Britain sent about 1,400 more troops to Iraq, the 2nd Battalion Light Infantry and the 1st Battalion Royal Green Jackets, to supplement its force of 10,000. Another 1,200 may be sent too. A man died during a clash between two factions of Iraqi asylum-seekers and two dozen men using baseball bats, sticks, bricks and knives in the St Ann’s district of Nottingham. Mr Paul Evans, the commissioner of Boston city police department, was appointed by Mr David Blunkett, the Home Secretary, as head of the Police Standards Unit, which monitors local forces. Mr Tony Blair, the Prime Minister, told the press he was going to say, at a TUC dinner, ‘The idea of a left-wing Labour government as the alternative to a moderate and progressive one is the abiding delusion of 100 years of our party. We aren’t going to fall for it again.’ But when it came to it, he did not use those words. Mr Jack Straw, the Foreign Secretary, rejected appeals for a referendum on the looming European Union constitution. Mr Alistair Darling, the Secretary of State for Transport, said that plans had been hatched to evacuate tens of thousands of people from London to camps in the Home Counties in the event of a radiological, chemical or biological terrorist attack on London. Emergency services held an exercise at Bank station, postponed from 23 March because of the war against Iraq, simulating a chemical attack on a train. The Hutton inquiry into the events surrounding the death of Dr David Kelly, the expert on Iraqi weapons, heard evidence from Mr Richard Taylor, a special adviser to Mr Geoff Hoon, the Secretary of State for Defence, that a meeting had been held to discuss what to do if reporters came up with the name of Dr Kelly as the suspected source for a BBC report about the government dossier on Iraq; Mr Hoon was at that meeting. C.H. Sisson, the poet, died, aged 89. Every child in the land would be given an identification number under proposals in a Green Paper to prevent further cases of fatal cruelty to children. Of the 18,000 offenders with a serious drug problem jailed last year, only 4,386 received treatment, according to figures from the Prison Service. The Queen bought back from the descendants of Lord Harcourt an 86-piece S’vres dessert service commissioned in 1789 to mark the recovery of George III from a bout of madness; plates bear mottoes such as ‘Huzzah the King is Well’.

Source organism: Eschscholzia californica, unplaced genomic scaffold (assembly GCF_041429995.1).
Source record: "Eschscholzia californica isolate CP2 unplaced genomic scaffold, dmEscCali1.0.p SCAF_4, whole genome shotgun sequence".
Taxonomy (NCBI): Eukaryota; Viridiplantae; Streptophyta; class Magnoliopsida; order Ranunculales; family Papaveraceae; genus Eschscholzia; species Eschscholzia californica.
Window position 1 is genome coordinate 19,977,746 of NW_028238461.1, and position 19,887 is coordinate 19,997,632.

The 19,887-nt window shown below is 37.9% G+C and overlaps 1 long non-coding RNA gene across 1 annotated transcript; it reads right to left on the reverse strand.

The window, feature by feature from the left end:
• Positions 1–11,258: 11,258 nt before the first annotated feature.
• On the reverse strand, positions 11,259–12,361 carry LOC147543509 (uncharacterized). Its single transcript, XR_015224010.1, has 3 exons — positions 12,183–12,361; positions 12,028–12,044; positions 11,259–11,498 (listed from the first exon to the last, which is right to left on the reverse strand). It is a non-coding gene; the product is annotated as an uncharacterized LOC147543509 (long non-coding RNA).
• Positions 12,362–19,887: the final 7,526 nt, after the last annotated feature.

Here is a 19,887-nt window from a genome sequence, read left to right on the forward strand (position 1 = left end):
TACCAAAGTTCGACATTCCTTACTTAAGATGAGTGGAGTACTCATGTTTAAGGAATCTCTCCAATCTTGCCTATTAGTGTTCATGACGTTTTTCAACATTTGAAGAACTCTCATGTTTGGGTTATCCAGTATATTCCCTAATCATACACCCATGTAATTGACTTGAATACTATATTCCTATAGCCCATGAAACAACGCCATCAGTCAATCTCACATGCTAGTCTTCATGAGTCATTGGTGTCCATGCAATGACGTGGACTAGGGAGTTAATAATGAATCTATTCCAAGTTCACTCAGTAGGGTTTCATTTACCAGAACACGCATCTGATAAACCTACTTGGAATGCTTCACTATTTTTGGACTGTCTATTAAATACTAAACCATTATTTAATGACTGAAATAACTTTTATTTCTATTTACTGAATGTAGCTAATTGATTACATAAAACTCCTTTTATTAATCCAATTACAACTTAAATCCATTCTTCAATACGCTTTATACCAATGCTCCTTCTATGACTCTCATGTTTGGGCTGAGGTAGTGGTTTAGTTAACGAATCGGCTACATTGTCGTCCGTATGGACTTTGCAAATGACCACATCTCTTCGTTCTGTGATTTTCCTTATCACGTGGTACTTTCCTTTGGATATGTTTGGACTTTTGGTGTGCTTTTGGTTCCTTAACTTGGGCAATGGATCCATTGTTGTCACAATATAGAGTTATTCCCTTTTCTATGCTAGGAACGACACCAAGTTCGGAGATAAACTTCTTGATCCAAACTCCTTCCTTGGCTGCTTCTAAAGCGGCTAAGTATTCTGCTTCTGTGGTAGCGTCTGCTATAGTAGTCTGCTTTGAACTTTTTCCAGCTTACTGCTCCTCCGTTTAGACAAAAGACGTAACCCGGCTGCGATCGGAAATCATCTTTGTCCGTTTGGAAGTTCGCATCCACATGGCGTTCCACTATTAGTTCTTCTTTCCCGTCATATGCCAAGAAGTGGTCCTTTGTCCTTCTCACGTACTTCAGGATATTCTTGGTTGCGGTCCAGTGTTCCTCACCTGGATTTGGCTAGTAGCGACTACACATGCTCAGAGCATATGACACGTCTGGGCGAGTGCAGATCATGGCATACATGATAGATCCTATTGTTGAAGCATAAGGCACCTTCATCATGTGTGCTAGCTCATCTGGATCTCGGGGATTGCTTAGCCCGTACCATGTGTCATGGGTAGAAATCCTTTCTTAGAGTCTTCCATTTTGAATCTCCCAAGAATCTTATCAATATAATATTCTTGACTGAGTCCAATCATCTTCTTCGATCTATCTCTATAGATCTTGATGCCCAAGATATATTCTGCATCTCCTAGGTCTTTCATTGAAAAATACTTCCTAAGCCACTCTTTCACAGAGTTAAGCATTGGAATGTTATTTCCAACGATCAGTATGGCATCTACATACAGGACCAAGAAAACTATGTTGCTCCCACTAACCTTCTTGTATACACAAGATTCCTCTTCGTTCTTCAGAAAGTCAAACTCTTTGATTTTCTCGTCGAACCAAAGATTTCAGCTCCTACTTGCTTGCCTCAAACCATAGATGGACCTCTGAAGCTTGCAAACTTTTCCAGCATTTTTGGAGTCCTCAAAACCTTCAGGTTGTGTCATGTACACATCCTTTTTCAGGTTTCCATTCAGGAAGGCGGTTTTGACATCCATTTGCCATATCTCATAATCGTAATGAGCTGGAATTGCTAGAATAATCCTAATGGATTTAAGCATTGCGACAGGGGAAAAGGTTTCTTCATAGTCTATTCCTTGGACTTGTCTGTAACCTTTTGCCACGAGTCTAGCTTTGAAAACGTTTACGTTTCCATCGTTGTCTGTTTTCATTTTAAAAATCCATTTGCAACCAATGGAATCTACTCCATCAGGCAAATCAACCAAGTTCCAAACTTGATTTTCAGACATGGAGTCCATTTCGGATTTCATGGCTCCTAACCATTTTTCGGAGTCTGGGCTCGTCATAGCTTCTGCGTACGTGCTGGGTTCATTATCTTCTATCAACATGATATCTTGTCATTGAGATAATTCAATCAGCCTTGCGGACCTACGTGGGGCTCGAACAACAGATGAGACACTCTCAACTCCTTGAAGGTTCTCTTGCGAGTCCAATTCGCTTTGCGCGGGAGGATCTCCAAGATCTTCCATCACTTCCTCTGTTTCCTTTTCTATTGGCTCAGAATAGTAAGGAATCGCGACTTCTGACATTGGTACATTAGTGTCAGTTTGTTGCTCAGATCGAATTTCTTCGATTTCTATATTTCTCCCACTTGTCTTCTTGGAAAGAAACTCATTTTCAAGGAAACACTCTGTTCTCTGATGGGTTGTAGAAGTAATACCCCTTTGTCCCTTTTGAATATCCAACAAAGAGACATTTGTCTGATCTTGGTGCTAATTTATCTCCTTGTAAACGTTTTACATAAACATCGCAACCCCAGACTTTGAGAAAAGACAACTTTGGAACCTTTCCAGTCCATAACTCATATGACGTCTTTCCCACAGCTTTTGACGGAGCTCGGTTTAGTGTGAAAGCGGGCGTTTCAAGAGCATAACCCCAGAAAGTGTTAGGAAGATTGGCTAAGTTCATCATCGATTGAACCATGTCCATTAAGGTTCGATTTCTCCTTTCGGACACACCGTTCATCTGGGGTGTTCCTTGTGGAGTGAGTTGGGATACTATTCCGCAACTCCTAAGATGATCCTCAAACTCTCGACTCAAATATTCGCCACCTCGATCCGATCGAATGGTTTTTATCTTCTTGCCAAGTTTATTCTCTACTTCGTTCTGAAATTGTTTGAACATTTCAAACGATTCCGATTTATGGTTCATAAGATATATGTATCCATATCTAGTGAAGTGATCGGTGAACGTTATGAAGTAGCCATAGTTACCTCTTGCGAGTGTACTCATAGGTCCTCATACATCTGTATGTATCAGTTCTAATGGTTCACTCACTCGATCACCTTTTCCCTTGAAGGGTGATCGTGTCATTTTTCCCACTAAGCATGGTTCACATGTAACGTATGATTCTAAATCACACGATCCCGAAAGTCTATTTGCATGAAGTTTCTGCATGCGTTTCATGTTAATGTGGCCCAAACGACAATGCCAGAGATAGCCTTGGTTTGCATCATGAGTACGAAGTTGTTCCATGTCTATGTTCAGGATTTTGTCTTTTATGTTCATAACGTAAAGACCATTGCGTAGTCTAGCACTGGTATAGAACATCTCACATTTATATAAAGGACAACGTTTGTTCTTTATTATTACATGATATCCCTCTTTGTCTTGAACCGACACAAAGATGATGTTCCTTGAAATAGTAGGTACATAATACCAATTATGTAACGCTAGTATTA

Mr Mahmoud Abbas (Abu Mazen) resigned as Prime Minister of the Palestinian Authority. Mr Ahmed Qureia (Aby Alaa), the speaker of the Palestinian Parliament, was named as a replacement but proved slow to take up the appointment. An Israeli jet dropped a 500lb bomb on the house of Sheikh Ahmed Yassin, the spiritual leader of Hamas, in the Gaza Strip, but he escaped with cuts and bruises. Hamas set off two bombs, in Tel Aviv and Jerusalem, killing 16. Israeli aircraft destroyed the house of Mahmoud Zahar, a Hamas leader, injuring him and killing his son. President George Bush of the United States addressed the nation on television and said of Iraq that the ‘enemies of freedom are making a desperate stand there, and there they must be defeated’; he asked Congress for $87 billion to fund the war against terrorism in the year beginning on 1 October; $21 billion of that would go towards reconstruction. Mr Bush asked Mr Colin Powell, the secretary of state, to seek a United Nations Security Council resolution to authorise deployment of a multinational force in Iraq. Mr Mohamed El-Baradei, head of the International Atomic Energy Agency, urged Iran to submit to inspections to allay fears that it is secretly constructing a nuclear bomb. Mr Tung Chee-hwa, the chief executive of Hong Kong, said that plans for an anti-subversion law were being postponed indefinitely; in July 500,000 had marched in demonstration against the law. Leni Riefenstahl, the maker of the film Triumph of the Will, died, aged 101. From October Thailand is to change its method of capital punishment from machine-gunning to lethal injection.